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 Skip Navigation LinksHome > Newsletter > Spring Edition 2016 > BSF Board of Governors -<BR>Susan Koester  
Newsletter BSF Board of Governors - Susan Koester
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Meet Dr. Susan Koester -
A brain science specialist, she’s forging ties between BSF and the NIH


Dr. Susan Koester
Dr. Susan Koester has always wondered why things are and how they came to be. When she was young, she watched nature shows and was fascinated by all the lands and animals she saw. Growing up, she knew that a career in science was unusual for a woman, and instead of shying away from that challenge, she was determined to face it head-on.

She has done so much more than that. As Deputy Director of the National Institute of Mental Health’s (NIMH) Division of Neuroscience & Basic Behavioral Science, she oversees the institute’s largest research grant division. With an annual budget of $350 million, the division supports research ranging from human genetics through molecular, cellular, integrative and systems neurobiology relevant to mental disorders. Dr. Koester also co-chairs the Interagency Working Group on Neuroscience for the White House Office of Science and Technology Policy, and is the co-leader of the NIH Common Fund Genotype-Tissue Expression (GTEx) project.

Even with so many responsibilities, she was excited about the opportunity to join BSF’s Board of Governors. Thanks to her dedication and leadership, BSF has developed an increasing partnership with the NIH. Dr. Koester believes this benefits both organizations.

“BSF has already established a solid reputation within the NIH,” she said. “There are many times when I have mentioned BSF to people here at NIH and they will tell me how they had a BSF-supported researcher in their lab, or they are already familiar with other BSF projects.”

Dr. Koester said that reputation is becoming even stronger thanks to BSF’s participation in the Collaborative Research in Computational Neuroscience (CRCNS) program. An ambitious effort under the auspices of the National Science Foundation (NSF) and NIH, the CRCNS program supports collaborative activities that will advance the understanding of nervous system structure and function, mechanisms underlying nervous disorders, and computational strategies used by the nervous system. Thanks to BSF, Israel is one of three nations (Germany and France are the others) working with US scientists in the program.

Computational neuroscience provides a theoretical foundation and a rich set of technical approaches for understanding the principles and dynamics of the nervous system. Building on the theory, methods and findings of computer science, neuroscience, engineering, biology and mathematics, as well as physical, social and behavioral sciences, computational neuroscience depends on a broad spectrum of top-notch scientists, doctors, and researchers who can analyze complex data and uncover new ways of examining all levels of the nervous system.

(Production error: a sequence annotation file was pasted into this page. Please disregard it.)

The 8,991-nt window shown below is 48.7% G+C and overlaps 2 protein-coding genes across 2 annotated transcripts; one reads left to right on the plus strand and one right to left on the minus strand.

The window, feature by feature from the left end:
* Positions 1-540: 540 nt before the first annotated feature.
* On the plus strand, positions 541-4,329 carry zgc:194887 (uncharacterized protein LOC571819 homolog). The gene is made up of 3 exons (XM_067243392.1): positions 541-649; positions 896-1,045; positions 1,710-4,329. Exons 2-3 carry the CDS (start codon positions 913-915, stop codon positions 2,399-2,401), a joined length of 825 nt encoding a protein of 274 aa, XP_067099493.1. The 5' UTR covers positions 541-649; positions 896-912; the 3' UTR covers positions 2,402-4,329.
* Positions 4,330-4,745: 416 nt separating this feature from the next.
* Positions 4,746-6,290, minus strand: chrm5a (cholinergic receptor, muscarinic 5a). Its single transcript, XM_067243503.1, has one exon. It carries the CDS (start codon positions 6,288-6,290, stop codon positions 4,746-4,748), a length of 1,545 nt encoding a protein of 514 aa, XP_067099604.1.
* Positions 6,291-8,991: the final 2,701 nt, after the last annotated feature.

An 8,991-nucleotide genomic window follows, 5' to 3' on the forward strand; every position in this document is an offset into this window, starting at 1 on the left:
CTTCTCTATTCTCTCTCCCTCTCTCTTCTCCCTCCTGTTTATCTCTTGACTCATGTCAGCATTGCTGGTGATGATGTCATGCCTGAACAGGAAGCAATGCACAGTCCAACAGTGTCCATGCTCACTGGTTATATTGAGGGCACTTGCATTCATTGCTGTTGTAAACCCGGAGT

“In my experience, it’s often very effective to bring US and Israeli scientists together under this computational approach, because their talents complement each other, and this can lead to very promising discoveries,” Dr. Koester said.

Dr. Koester received her Ph.D. in Neural Sciences from Washington University. She has been with the NIMH since 1997, serving in a number of capacities that have included research, grant management, and policy making.

It is this diverse experience, as well as Dr. Koester’s deep connections with many of America’s top scientists and researchers, that make her such a valuable member of the BSF Board, according to Al Teich, BSF Board Chair.

“Dr. Koester has really strengthened our connections to the NIH. She also has a tremendous amount of experience in areas such as grant management,” Teich said. “As BSF works to provide grants to worthy American and Israeli scientists, it’s a great advantage to count on the input from someone who has responsibly managed such a large portfolio of grants.”

On top of that, Teich said Dr. Koester is “a very congenial colleague who is easy to work with. That’s a big plus any way you look at it.”

When she’s not “on the clock,” what does one of America’s top brain research administrators do to refocus her brain? She relaxes by knitting and hand-spinning. Only, with her complex and curious nature, she does more than that.

“It’s all about the sheep and the wool,” she says, laughing. “I just have to do a lot of research about the whole procedure. It’s just part of who I am.”
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